Today, scientists have a much greater understanding of HIV and AIDS. As the years subsided, poppers stopped being linked with HIV transmission in the same way. The culture around amyl nitrite also changed with the dawn of the internet. In his book, Zmith delves into his own experience of “popperbator” online culture, which sees people using poppers while masturbating.
The internet is full of popperbator videos, which are often compilation videos made up of porn clips. At various instances, the video will instruct its viewer to sniff poppers. According to one popular popperbator website: “The purpose of this kind of porn is to help us fully enjoy the effects of poppers and thus reach Nirvana alone or with other people. You’re not only a spectator of our porn and fantasies but you become an active participant.”
Zmith first stumbled upon the world of popperbating by accident, he says. “I probably came into the world of popperbating just because of the algorithms of porn websites that gradually managed to filter out the things that you’re not interested in and filter in the things that it thinks you are. I think I must have come across those videos, which is interesting, because I might not come across them now because they are largely removed from the main porn websites like PornHub.”
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These videos are being censored because many of the big porn websites have “narrowed down” the types of content they carry, Zmith says.
“Of course, as a company, they’re allowed to do that – they can do anything they want, they don’t have to put anything on their platform. I don’t think this is really a matter of free speech. So any platform can include or exclude anything it wants. But I think they’re narrowing down those choices because of the pressure from the payment processing companies that don’t want to be associated with all sorts of sex work, and also from public pressure and loud voices in the media that are basically moralising against porn as a category, or specific types of porn.”
Some of the biggest porn websites now only allow uploads from porn studios, meaning popperbator videos – which generally infringe upon copyright to begin with – can no longer be disseminated in the same way. There has been a good side to all of this – the policy means that videos depicting sexual assault and child abuse are no longer as easily uploaded to big porn websites. But it has also popperbators to the fringes of the internet.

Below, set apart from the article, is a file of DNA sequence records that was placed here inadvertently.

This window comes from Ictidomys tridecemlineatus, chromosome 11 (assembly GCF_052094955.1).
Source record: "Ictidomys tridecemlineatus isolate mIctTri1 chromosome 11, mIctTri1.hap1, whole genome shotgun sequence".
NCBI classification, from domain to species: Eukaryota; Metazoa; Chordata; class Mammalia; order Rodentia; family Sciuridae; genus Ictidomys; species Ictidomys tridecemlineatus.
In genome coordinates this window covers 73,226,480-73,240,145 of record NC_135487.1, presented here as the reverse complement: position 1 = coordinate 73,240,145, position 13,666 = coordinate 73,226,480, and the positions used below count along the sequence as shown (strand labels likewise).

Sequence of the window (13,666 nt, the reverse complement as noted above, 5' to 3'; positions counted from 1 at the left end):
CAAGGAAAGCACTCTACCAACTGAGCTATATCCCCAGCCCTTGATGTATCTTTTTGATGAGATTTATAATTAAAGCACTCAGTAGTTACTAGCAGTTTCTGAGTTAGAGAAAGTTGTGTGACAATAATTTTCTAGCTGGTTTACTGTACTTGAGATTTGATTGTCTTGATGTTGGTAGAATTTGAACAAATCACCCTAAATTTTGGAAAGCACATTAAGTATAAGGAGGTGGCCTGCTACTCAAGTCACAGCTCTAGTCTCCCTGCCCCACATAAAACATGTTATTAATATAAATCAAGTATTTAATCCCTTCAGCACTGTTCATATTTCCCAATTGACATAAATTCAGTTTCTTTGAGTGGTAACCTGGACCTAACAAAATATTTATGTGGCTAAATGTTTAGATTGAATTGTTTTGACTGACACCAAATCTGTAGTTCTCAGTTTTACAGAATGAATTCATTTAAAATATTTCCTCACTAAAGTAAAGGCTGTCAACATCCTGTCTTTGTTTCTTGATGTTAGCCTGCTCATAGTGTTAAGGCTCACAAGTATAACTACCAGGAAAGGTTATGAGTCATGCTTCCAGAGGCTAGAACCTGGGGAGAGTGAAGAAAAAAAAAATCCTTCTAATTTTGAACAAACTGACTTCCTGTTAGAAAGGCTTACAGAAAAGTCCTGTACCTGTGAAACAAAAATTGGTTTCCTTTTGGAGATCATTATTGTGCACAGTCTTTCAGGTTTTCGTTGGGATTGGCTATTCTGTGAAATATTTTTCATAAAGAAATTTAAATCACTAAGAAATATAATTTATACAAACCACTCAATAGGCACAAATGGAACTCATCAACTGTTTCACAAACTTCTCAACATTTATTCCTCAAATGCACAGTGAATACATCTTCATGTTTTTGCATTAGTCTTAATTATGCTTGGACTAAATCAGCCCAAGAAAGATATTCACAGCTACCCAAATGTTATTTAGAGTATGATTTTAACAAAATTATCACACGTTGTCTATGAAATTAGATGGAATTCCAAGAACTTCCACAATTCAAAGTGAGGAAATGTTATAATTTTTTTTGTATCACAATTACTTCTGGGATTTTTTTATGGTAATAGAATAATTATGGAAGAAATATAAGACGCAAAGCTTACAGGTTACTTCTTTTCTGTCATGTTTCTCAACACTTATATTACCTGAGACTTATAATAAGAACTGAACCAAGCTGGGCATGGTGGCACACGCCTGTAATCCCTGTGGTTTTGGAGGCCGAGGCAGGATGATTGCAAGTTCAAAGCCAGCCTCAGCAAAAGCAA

“I think the impact of this on popperbator culture is that it is not as open and not as visible and not as present as it was a few years ago,” Zmith says. “And so, as ever, it drives people into smaller and smaller communities with extra levels of stealth. And so, whenever that happens, for some people there is shame attached, and it can bring up shame for people when they feel that they have to go further and be more secretive about getting the content they want to get and exploring the sex imagination that they have.”
Despite this increasing move towards censorship, Zmith doesn’t believe there’s significant shame or stigma attached to using poppers today – or at least, the shame isn’t specific to poppers.
“I haven’t detected shame to do with poppers. I think that if there is a shame about it, and this is probably the reason why it’s still quite stealthy, is because it’s attached to sex. I think people are less likely to talk about sex and people are more likely to have shame about sex than they are about sniffing a drug – especially because this is bum sex. And it’s not just bum sex, actually, it’s sex for pleasure’s sake, because poppers give you pleasure and they facilitate further, deeper pleasure. I think some people are ashamed of talking about sex for pleasure’s sake because we’re all supposed to just get married and stop having sex!”
Adam Zmith expects governments will keep trying to outlaw poppers
Zmith’s remarkable book brings readers right up to the present day, to a world where poppers are often the subject of government scrutiny. For example, poppers are currently illegal in Canada (they were banned in 2013) and the UK government floated the idea of banning them in 2016. The very suggestion led Tory MP Crispin Blunt to stand up in parliament and tell his colleagues that he is a proud poppers user.
Zmith doesn’t expect efforts to criminalise poppers to end anytime soon. In fact, he thinks it’s a conversation that will inevitably keep coming back around.
“There will continue to be a bungee jump of politics and policy to do with poppers,” Zmith says. “Control of poppers is often correlated with high-profile cases of misuse or death, which is the same with every drug and any substance and any thing that people do, basically. If there’s a high-profile death or misuse then lots of people say, ‘Let’s reconsider this, should we ban this? Should we control it more?’ And I think that’s probably what happened in Canada in 2013. There’s an inevitable bungee jump about that, back and forth.”
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Aside from those high-profile cases of misuse, poppers tend to avoid public attention. In his book, Zmith delves into the ways in which poppers have become “ubiquitous” within certain communities, yet somehow remain “invisible”.
“That to me is one of the great survival tactics of poppers as a substance – it’s that they’re everywhere and if you know, then you know, and if you know what they are, then you know. And yet, they mostly evade attention.
“So yes, there will be these bungee moments, back and forth, but for the most part, they’re quite stealthy – and I think that’s part of the attraction to queer people.”
Deep Sniff: A History of Poppers and Queer Futures by Adam Zmith is published by Repeater Books.